González-Rubio S, López-Sánchez L, Muñoz-Castañeda J, Linares CI, Aguilar-Melero P, Rodríguez-Perálvarez M, Sánchez-Sánchez R, Fernández-Álvarez A, Casado M, Montero-Álvarez JL, Rodríguez-Ariza A, Muntané J, de la Mata M, Ferrín G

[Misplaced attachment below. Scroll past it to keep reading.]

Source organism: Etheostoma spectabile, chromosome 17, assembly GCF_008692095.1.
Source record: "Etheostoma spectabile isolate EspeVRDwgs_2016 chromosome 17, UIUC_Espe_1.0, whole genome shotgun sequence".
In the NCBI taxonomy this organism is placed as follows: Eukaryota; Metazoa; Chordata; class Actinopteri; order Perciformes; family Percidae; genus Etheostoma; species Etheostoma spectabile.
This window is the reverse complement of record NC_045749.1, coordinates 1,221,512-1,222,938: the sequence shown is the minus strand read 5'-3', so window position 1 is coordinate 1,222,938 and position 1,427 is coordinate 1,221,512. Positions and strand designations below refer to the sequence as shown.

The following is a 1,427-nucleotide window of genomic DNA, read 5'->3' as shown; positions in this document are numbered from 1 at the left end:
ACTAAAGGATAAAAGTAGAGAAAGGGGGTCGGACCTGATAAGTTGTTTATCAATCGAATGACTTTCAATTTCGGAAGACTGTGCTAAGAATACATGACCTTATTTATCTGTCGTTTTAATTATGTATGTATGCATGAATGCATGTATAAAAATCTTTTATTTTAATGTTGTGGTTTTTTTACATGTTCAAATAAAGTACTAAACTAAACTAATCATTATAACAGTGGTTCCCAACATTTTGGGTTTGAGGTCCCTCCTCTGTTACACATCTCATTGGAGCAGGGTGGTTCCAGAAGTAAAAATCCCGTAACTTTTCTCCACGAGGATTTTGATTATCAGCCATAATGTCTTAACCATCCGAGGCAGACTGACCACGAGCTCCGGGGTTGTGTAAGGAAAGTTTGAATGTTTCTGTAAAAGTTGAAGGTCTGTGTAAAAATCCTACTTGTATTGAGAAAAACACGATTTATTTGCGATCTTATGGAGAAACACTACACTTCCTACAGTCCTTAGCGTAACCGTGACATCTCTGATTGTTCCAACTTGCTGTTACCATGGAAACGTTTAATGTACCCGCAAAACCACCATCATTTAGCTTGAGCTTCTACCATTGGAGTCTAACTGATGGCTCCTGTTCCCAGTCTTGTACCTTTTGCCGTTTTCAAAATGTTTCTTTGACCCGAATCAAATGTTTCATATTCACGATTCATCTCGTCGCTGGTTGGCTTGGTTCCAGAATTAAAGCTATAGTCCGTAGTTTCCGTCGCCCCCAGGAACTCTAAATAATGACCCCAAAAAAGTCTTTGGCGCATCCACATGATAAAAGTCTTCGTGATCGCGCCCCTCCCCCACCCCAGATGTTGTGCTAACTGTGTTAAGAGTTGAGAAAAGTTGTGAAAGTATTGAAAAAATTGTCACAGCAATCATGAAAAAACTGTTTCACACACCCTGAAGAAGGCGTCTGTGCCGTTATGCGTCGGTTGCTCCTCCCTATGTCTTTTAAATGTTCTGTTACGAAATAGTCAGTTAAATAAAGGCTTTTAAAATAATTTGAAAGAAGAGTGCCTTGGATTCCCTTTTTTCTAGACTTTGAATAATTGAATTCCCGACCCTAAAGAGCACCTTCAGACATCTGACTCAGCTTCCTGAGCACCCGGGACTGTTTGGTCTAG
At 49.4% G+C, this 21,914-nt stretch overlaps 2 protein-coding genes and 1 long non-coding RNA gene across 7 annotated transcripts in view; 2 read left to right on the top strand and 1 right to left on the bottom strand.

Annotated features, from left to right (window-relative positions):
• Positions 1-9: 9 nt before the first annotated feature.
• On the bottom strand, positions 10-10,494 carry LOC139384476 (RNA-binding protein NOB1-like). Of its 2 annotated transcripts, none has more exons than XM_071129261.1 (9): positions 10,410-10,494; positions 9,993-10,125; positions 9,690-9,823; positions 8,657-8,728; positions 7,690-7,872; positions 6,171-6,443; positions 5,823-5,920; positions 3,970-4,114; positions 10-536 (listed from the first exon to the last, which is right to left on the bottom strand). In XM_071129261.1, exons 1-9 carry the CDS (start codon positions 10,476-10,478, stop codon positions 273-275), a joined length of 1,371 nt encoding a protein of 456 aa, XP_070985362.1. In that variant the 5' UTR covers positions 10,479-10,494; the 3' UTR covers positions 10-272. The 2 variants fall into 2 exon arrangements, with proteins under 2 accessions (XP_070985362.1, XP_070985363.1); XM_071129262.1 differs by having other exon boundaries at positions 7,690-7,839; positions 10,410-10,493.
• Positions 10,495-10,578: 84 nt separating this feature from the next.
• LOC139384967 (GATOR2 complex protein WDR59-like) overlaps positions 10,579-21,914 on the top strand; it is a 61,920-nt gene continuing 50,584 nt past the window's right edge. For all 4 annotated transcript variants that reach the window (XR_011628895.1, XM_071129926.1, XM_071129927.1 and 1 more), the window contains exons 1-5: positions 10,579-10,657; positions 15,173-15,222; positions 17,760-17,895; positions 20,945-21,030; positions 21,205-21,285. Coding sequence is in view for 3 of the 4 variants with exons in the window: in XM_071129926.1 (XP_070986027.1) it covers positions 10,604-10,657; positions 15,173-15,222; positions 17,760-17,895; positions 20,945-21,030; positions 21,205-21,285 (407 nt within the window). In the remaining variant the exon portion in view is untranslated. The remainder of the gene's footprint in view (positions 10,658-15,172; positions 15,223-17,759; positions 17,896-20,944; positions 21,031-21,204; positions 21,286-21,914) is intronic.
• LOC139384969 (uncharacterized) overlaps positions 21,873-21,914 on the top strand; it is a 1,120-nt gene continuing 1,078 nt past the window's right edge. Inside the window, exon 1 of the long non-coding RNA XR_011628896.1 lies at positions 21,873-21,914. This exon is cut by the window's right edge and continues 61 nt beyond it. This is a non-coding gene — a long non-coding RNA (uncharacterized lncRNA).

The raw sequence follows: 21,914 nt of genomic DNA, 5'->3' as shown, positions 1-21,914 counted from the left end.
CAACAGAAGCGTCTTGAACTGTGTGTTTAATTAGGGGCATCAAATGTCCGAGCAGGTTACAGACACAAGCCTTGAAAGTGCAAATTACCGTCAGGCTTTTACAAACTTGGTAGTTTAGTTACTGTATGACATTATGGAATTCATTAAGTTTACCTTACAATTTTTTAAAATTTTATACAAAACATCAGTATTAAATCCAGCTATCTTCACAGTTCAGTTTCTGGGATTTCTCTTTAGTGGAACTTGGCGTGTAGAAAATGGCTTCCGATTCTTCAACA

During the course of cholestatic liver diseases, the toxic effect of bile acids accumulation has been related to the decreased expression of endothelial nitric oxide synthase (NOS-3) and cellular oxidative stress increase. In the present study, we have investigated the relationship between these two biological events. In the human hepatocarcinoma cell line HepG2, cytotoxic response to GCDCA was characterized by the reduced activity of the respiratory complexes II+III, the increased expression and activation of the transcription factor Sp1, and a higher binding capacity of this at positions -1386, -632 and -104 of the NOS-3 promoter (pNOS-3). This was associated with a decreased promoter activity and a consequent reduction of NOS-3 expression. The use of antioxidants in GCDCA-treated cells caused a lower activation of Sp1 and the recovery of the pNOS-3 activity and NOS-3 expression and activity. Similarly, the specific inhibition of Sp1 resulted in the improvement of NOS-3 expression. Both, antioxidant treatment and Sp1 inhibition were associated with the reduction of cell death-related parameters. Bile duct ligation in rats confirmed in vitro results concerning the activation of Sp1 and the reduction of NOS-3 expression. Our results provide direct evidence for the involvement of Sp1 in the regulation of NOS-3 expression during cholestasis. Thus, the identification of Sp1 as a potential negative regulator of NOS-3 expression represents a new mechanism by which the accumulation of bile acids causes a cytotoxic effect through the oxidative stress increase, and provides a new potential target in cholestatic liver diseases.